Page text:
As I drove home recently, I caught an inspirational episode of BBC Radio 4's Thinking Allowed about the importance of public spaces. Leading sociologists in the US and UK showed how having a good "social infrastructure"--an environment that brings people together and creates a sense of belonging--can improve community spirit and even save lives.
They talked about how carefully planned housing, parks and even benches and pavements can make the difference between someone staying at home alone or exploring the world around them. Good design makes social infrastructure readily accessible for the community, not just a privileged few. Finally, they stressed the importance of working with people across the community to really understand their needs.
I couldn't help but think about the exciting opportunity we have in the Royal Borough, to transform our public spaces for the better. Crossrail is around the corner, putting us just 45 minutes from Oxford Circus and an hour from the East End. The Maidenhead town centre is ripe for development and could become an attractive place to live, work and relax with friends and family, if only plans were based on community needs rather than forecasted financial returns. We can make the most of green spaces across the borough, protecting community spaces like the garden centres in Windsor and green belt in Ascot and the Sunnings. We can also make housing affordable for more people, including the nurses, teachers and social workers whose work is so vital for us all.
I also thought about the price we will all pay if we get it wrong. This is why the stakes for the Borough Local Plan (BLP) are so high for so many people. For example, promises of 30% affordable housing ring hollow when made by Councillors who backed a leader who spent his Christmas calling for the Thames Valley Police to "deal with" the homeless in Windsor before the Royal Wedding. It isn't helped when plans see cookie-cutter homes ploughing over green-belt land or tower blocks of luxury flats taking over potential parklands, community centres or shops. Nor does it help that so few people feel involved in the consultation and development process; good communities are co-developed by residents.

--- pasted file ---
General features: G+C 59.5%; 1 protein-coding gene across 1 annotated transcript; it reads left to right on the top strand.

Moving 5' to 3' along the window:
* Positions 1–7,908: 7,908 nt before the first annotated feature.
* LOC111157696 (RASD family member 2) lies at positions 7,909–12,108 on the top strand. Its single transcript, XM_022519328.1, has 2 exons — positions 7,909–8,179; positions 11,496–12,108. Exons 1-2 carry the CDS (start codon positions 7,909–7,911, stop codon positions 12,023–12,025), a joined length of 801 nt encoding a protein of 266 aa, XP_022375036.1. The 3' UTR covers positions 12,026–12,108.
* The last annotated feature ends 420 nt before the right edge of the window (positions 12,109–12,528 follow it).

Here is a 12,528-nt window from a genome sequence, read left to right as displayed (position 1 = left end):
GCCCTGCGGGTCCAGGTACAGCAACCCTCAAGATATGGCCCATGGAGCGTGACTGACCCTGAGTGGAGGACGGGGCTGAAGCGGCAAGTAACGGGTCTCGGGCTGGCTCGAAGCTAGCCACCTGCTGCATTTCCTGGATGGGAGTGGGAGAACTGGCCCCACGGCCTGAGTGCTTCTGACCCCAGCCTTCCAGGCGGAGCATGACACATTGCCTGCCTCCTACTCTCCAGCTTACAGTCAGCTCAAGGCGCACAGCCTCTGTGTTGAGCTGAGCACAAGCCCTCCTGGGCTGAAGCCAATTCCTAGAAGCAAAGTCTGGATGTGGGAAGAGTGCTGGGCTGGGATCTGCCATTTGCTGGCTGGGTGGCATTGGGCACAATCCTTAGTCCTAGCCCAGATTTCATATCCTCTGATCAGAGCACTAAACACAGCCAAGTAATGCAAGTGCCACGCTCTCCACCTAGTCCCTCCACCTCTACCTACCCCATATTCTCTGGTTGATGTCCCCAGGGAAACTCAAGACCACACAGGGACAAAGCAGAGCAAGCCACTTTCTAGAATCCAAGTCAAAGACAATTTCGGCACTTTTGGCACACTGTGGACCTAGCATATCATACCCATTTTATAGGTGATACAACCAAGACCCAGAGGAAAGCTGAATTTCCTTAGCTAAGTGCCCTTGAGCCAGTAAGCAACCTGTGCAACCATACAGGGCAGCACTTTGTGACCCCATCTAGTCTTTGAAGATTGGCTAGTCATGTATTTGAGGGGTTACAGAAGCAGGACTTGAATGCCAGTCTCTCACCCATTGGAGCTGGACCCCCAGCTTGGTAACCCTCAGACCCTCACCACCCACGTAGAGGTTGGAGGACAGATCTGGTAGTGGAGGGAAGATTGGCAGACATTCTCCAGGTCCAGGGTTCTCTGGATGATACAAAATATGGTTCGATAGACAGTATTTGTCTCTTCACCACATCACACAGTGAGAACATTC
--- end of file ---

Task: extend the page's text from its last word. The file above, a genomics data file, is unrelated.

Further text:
I recently visited my hometown of Tulsa, Oklahoma in the United States and found a great example of what's possible here in the Royal Borough. In 2003, voters in this conservative city supported an $880 million (£687 million) investment that exchanged higher taxes to attract businesses (and their jobs) and make the city centre a welcoming place to live and work. They met regularly with residents and other stakeholder groups, working with them to create the plans that were ultimately approved. Over the coming years, the dream came to life. Tulsa is a pleasant city to visit, whether exploring the new arts district, attending a concert in the state-of-the-art arena or strolling through more than four miles of riverside parkland. More information on the changes they made can be found on the following website: www.vision2025.info.
Tulsa is just one example of what's possible in the Royal Borough. Many residents want change, but they want change for the better. Residents want real change backed by evidence and a clear understanding of their needs and visions--not by empty soundbites repeated by party politicians in hopes that they become true.
This is a major reason why I am a proud supporter of "the Borough first" (tBf). tBf provides an opportunity to work with Councillors who will put the Borough's interests over party political goals, and residents' needs over their own career ambitions. Now is our time to dream and to make our Borough the best it can possibly be.
Published and Promoted by Charles Hollingsworth on behalf of “the BOROUGH first“, both of PO BOX 4919, Maidenhead, SL60 1LS